One of the followers on my Facebook page asked a great question: Why is there foam when I make Strawberry jam? I wanted to do some research since I am doing multiple batches of jam this week with both strawberries but will incorporate other fruits such as peaches, apricots, blackberries, and even marmalade with citrus. My research took me to the web but found the writers gave the reader the process of getting rid of the foam; “skim the foam” or “add a teaspoon of butter”, neither gave me the answer to the question. Besides adding the butter doesn’t seem like a good idea of putting fat into my perfect recipe that is supposed to last at least a year.
I came up with one scientific and another experimental reason that I will try to proof. Scientific: Strawberries have air in them and the foam is a result of the boiling process releasing the air and forming bubbles or foam.
After doing a batch of strawberry peach preserve the foam appeared just after the recipe got to a boil. No sugar or pectin had been added yet. So if it’s about the air in the fruit this could be the logical reason. But in addition to this theory others speculate that it’s the type of sugar that you use. Some believe that an organic sugar rather than processed sugar will create the foam.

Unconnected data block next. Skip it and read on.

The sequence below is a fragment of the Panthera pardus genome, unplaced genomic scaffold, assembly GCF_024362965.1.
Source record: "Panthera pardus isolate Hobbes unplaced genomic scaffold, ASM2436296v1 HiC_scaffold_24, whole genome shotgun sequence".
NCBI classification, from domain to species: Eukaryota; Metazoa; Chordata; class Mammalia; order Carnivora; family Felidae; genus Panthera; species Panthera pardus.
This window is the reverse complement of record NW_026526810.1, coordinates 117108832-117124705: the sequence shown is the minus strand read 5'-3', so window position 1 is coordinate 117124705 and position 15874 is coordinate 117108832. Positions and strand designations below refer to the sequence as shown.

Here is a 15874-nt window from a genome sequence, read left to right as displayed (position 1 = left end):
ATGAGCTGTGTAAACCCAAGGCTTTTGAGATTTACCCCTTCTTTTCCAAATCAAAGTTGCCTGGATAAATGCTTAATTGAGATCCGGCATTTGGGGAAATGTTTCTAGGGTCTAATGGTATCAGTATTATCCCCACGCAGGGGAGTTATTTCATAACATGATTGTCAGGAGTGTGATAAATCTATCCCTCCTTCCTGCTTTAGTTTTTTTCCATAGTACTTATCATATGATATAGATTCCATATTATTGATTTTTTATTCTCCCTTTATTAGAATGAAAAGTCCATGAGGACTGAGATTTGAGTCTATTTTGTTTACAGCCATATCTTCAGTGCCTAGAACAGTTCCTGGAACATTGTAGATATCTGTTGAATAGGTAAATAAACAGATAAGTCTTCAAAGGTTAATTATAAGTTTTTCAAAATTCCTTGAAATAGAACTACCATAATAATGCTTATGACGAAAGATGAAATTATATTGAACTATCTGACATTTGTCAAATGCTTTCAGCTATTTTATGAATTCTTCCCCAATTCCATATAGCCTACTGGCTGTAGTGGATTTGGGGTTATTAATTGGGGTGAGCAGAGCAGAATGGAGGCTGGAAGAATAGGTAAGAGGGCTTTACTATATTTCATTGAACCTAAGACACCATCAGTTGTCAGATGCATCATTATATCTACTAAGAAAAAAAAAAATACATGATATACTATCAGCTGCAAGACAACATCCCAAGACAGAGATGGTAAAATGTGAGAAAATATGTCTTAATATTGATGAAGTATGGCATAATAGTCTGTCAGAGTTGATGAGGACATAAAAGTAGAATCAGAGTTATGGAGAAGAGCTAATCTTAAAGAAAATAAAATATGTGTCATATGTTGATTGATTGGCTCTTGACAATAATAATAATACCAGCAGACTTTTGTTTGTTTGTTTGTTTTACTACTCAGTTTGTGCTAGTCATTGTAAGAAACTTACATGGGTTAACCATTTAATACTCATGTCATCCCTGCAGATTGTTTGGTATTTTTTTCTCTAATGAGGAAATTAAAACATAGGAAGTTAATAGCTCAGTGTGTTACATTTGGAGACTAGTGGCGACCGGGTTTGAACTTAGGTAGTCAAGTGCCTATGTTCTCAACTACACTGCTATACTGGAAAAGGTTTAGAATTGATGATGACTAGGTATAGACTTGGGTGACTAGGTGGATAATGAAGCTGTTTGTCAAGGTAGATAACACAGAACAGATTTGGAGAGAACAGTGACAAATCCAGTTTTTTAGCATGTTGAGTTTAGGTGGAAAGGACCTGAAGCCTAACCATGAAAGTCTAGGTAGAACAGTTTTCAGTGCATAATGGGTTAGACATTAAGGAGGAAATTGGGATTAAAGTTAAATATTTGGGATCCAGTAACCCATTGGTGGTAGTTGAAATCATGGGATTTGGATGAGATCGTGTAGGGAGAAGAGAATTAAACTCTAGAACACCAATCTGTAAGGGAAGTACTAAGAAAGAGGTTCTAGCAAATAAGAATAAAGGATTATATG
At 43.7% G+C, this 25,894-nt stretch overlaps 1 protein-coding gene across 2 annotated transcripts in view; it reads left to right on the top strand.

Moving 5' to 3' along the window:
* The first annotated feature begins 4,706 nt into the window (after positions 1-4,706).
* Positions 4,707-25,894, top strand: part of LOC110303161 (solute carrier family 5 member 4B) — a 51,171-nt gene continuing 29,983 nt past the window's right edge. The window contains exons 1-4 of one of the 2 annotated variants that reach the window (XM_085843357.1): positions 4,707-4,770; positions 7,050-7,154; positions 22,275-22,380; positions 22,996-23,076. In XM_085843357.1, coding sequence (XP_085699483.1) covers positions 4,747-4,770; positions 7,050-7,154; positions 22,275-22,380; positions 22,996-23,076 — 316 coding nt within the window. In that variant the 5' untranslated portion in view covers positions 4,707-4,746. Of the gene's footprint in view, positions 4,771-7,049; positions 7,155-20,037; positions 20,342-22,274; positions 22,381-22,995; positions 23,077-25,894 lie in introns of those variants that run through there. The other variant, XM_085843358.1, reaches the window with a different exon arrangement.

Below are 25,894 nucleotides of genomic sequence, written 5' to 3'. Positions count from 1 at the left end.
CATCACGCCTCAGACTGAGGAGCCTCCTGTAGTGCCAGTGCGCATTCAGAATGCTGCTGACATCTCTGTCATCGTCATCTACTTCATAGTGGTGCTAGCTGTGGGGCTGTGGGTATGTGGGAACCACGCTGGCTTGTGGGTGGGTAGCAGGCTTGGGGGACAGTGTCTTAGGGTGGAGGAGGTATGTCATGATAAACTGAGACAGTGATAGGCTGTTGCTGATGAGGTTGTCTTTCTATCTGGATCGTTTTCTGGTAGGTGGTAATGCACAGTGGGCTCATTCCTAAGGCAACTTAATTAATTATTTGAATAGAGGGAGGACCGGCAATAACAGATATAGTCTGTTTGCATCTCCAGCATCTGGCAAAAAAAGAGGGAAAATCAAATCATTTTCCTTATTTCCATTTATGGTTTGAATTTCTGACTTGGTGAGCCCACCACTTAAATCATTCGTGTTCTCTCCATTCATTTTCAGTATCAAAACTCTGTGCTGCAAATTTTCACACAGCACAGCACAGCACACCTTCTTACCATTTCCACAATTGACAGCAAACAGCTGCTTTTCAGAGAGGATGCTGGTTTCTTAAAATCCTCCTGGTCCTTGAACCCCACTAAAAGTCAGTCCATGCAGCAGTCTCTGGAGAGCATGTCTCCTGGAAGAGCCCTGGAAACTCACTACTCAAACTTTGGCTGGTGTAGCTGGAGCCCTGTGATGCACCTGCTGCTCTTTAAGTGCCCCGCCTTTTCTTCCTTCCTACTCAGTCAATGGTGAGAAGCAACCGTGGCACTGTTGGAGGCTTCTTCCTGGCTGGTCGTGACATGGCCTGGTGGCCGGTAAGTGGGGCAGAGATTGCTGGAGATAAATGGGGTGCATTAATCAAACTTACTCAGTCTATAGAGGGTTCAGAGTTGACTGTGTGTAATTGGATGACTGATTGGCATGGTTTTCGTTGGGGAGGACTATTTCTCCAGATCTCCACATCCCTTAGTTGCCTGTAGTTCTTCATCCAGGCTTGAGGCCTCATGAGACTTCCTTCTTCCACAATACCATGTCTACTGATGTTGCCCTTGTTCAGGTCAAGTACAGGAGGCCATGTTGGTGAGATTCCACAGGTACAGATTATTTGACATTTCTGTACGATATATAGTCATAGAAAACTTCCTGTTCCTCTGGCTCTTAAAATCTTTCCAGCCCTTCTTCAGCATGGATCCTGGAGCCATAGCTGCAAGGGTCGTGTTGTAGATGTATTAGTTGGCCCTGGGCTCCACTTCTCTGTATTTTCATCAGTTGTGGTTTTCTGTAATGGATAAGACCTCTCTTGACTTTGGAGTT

So there is possibly the experimental reason: It could be the combination of sugar or type of sugar you use with the fruit, possibly more of a chemical reaction. For my first batch of jam today, strawberry peach, I noticed the foam before the sugar was even added. I then added one cup of conventional sugar, but the foam did not increase or decrease even when brought back to a boil.
My second batch of jam was a peach pie jam and the foam was present after the first boil and the addition of sugar. So I don’t think that the sugar creates the foam effect.
My conclusion is that for now the air inside the fruit is the being released and creates foam when the fruit gets to a boil. I will be mindful to watch and see if this happens with all kinds of fruits.
We are all aware of the foam affecting the appearance of the final jar and that seems to be why so many people work to skim as much off as possible. The foam also contains air which when put it into your jars and processed in a water bath, as the expansion of the fruit happens, the f0am will decrease your headspace. You are adding air in your headspace and in my food safety work it’s not a problem in the short term but this extra air may cause your jams to mold after storing them more than six months.
I hope this experiment explains some of the mystery of the foam.
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